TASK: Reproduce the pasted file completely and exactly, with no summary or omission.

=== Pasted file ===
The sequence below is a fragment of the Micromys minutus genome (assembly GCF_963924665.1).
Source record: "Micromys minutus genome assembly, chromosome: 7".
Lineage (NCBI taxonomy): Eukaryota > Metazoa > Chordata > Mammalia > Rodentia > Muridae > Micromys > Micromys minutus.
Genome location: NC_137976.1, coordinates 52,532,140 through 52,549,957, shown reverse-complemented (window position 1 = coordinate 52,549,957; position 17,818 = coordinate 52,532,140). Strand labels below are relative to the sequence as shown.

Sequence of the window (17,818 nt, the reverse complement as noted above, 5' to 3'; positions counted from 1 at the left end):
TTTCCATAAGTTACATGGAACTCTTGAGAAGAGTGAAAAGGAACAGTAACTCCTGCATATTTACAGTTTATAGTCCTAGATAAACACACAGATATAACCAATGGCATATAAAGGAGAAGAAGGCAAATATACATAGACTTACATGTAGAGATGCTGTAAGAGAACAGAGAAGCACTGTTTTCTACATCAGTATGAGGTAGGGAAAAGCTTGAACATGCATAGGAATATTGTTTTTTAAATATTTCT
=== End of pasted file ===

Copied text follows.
The sequence below is a fragment of the Micromys minutus genome (assembly GCF_963924665.1).
Source record: "Micromys minutus genome assembly, chromosome: 7".
Lineage (NCBI taxonomy): Eukaryota > Metazoa > Chordata > Mammalia > Rodentia > Muridae > Micromys > Micromys minutus.
Genome location: NC_137976.1, coordinates 52,532,140 through 52,549,957, shown reverse-complemented (window position 1 = coordinate 52,549,957; position 17,818 = coordinate 52,532,140). Strand labels below are relative to the sequence as shown.

Sequence of the window (17,818 nt, the reverse complement as noted above, 5' to 3'; positions counted from 1 at the left end):
TTTCCATAAGTTACATGGAACTCTTGAGAAGAGTGAAAAGGAACAGTAACTCCTGCATATTTACAGTTTATAGTCCTAGATAAACACACAGATATAACCAATGGCATATAAAGGAGAAGAAGGCAAATATACATAGACTTACATGTAGAGATGCTGTAAGAGAACAGAGAAGCACTGTTTTCTACATCAGTATGAGGTAGGGAAAAGCTTGAACATGCATAGGAATATTGTTTTTTAAATATTTCT